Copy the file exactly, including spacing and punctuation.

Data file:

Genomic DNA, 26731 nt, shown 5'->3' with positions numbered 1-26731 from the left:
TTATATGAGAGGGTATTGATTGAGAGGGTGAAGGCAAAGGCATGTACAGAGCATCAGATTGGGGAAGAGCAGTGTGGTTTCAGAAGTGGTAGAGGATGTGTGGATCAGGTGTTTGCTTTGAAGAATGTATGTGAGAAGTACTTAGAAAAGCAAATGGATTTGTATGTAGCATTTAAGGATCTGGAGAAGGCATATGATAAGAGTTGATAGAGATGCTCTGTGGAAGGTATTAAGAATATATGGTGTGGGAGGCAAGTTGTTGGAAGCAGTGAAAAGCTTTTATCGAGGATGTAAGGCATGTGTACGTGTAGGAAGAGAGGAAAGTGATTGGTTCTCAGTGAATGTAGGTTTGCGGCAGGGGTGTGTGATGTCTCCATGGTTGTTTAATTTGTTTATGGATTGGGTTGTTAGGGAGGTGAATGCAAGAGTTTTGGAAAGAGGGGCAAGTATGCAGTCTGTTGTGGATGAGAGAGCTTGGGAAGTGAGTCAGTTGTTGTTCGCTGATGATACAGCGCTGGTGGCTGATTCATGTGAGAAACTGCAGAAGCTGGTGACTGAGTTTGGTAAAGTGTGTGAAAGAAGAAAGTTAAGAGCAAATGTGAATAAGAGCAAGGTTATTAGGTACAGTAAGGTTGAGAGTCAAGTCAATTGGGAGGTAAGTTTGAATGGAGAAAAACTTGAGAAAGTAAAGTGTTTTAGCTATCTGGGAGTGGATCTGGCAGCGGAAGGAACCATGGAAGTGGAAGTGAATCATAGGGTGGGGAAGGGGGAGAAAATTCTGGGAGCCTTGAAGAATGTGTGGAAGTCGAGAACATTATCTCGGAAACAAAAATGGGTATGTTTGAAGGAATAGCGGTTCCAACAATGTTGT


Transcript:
Genomic DNA, 26731 nt, shown 5'->3' with positions numbered 1-26731 from the left:
TTATATGAGAGGGTATTGATTGAGAGGGTGAAGGCAAAGGCATGTACAGAGCATCAGATTGGGGAAGAGCAGTGTGGTTTCAGAAGTGGTAGAGGATGTGTGGATCAGGTGTTTGCTTTGAAGAATGTATGTGAGAAGTACTTAGAAAAGCAAATGGATTTGTATGTAGCATTTAAGGATCTGGAGAAGGCATATGATAAGAGTTGATAGAGATGCTCTGTGGAAGGTATTAAGAATATATGGTGTGGGAGGCAAGTTGTTGGAAGCAGTGAAAAGCTTTTATCGAGGATGTAAGGCATGTGTACGTGTAGGAAGAGAGGAAAGTGATTGGTTCTCAGTGAATGTAGGTTTGCGGCAGGGGTGTGTGATGTCTCCATGGTTGTTTAATTTGTTTATGGATTGGGTTGTTAGGGAGGTGAATGCAAGAGTTTTGGAAAGAGGGGCAAGTATGCAGTCTGTTGTGGATGAGAGAGCTTGGGAAGTGAGTCAGTTGTTGTTCGCTGATGATACAGCGCTGGTGGCTGATTCATGTGAGAAACTGCAGAAGCTGGTGACTGAGTTTGGTAAAGTGTGTGAAAGAAGAAAGTTAAGAGCAAATGTGAATAAGAGCAAGGTTATTAGGTACAGTAAGGTTGAGAGTCAAGTCAATTGGGAGGTAAGTTTGAATGGAGAAAAACTTGAGAAAGTAAAGTGTTTTAGCTATCTGGGAGTGGATCTGGCAGCGGAAGGAACCATGGAAGTGGAAGTGAATCATAGGGTGGGGAAGGGGGAGAAAATTCTGGGAGCCTTGAAGAATGTGTGGAAGTCGAGAACATTATCTCGGAAACAAAAATGGGTATGTTTGAAGGAATAGCGGTTCCAACAATGTTGT